Because large language models are trained on text that humans have written before, and find patterns in words and sentences to create responses to prompts, concerns around intellectual property exist, too. “It is entirely possible for a [chatbot] to generate a script in the style of a particular kind of filmmaker or scriptwriter without prior consent of the original artist or the Hollywood studio that holds the IP for that material,” Gunkel said.
For example, one could prompt ChatGPT to generate a zombie apocalypse drama in the style of David Mamet. “Who should get credited for that?” August said. “What happens if we allow a producer or studio executive to come up with a treatment or pitch or something that looks like a screenplay that no writer has touched?”
For now, the legal landscape remains very much unsettled on the matter, with regulations lagging behind the rapid pace of AI development. In early April, the Biden administration said it is seeking public comments on how to hold artificial intelligence systems like ChatGPT accountable.
“We can’t protect studios from their own bad choices,” August said. “We can only protect writers from abuses.”
The strike, and the demands around AI specifically, come at a time when both the writers and the studios are feeling financial pain.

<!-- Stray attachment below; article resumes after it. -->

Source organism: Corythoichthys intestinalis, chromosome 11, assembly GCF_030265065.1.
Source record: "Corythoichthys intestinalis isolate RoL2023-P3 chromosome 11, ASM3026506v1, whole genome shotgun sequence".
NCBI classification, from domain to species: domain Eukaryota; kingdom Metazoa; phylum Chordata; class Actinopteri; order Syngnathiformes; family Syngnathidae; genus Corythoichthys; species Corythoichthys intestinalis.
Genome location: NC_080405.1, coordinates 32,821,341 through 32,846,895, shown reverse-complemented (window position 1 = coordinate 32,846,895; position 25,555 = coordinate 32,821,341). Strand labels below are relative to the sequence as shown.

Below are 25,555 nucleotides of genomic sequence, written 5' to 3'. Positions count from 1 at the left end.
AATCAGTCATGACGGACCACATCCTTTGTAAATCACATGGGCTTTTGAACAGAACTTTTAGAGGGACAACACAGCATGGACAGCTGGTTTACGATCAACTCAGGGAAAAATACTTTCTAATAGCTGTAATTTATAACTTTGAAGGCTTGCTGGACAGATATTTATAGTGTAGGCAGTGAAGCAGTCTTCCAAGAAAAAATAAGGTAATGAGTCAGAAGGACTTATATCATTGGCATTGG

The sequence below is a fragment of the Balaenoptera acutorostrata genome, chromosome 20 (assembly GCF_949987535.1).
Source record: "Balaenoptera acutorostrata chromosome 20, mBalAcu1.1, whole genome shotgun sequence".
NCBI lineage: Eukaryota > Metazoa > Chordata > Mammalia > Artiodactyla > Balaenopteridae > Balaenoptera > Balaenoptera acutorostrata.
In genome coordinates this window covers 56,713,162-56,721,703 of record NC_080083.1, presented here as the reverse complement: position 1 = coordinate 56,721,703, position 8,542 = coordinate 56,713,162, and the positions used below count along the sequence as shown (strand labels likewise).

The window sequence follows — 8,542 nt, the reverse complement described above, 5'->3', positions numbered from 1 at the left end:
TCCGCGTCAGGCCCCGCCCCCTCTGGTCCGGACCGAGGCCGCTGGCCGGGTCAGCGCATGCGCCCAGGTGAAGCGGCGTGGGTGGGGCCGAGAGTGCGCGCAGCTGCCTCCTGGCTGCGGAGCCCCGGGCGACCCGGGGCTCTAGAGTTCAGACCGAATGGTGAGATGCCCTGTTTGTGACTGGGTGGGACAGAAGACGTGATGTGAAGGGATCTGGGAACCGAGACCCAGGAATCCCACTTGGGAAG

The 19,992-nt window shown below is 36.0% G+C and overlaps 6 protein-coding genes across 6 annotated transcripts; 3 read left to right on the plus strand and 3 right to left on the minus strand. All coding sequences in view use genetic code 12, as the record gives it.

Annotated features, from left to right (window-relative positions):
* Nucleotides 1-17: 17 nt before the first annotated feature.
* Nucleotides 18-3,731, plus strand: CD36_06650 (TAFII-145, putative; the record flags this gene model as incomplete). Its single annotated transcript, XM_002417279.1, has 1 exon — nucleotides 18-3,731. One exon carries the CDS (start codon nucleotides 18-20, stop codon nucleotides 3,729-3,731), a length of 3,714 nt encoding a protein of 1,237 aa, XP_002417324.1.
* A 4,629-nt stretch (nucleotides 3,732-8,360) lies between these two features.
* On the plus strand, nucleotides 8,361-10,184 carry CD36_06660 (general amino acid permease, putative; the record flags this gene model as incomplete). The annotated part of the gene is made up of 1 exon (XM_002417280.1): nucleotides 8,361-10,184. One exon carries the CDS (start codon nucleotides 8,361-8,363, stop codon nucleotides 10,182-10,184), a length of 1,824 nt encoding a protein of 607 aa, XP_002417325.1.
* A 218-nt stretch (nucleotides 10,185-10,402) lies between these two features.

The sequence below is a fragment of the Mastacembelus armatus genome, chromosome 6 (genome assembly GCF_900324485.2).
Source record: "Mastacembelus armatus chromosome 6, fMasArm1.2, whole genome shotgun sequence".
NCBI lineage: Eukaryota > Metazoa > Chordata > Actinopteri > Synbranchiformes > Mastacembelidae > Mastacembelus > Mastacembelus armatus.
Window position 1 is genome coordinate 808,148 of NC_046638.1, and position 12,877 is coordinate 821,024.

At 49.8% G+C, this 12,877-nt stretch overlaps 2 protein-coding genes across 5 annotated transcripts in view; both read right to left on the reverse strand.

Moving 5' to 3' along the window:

Many of the businesses represented by AMPTP have seen drops in their stock price, prompting deep cost cutting, including layoffs. The need to manage costs, combined with addressing the fallout from the strike, might only make the companies feel more pressure to turn to AI for scriptwriting.
“In the short term, this could be an effective way to circumvent the WGA strike, mainly because [large language models], which are considered property and not personnel, can be employed for this task without violating the picket line,” Gunkel said. Such an “experiment” could also show production studios whether it’s possible “to get by with less humans involved,” he said.
But Joshua Glick, a visiting professor of film and electronic arts at Bard University, believes such a move would be ill-advised.
“It would be a pretty aggressive and antagonistic move for studios to move forward with AI-generated scripts in terms of getting writers to come to the negotiating table because AI is such a crucial sticking point in the negotiations,” said Glick, who also co-created Deepfake: Unstable Evidence on Screen, an exhibition at the Museum of the Moving Image in New York.
“At the same time, I think the result of those scripts would be pretty mediocre at best,” he said.
However the studios react, the issue is unlikely to go away in Hollywood. Film and TV actors’ contracts are up in June, and many are worried about how their faces, bodies and voices will be impacted by AI, August said.
“As writers, we don’t want tools to replace us but actors have the same concerns with AI, as do directors, editors and everyone else who does creative work in this industry,” he added.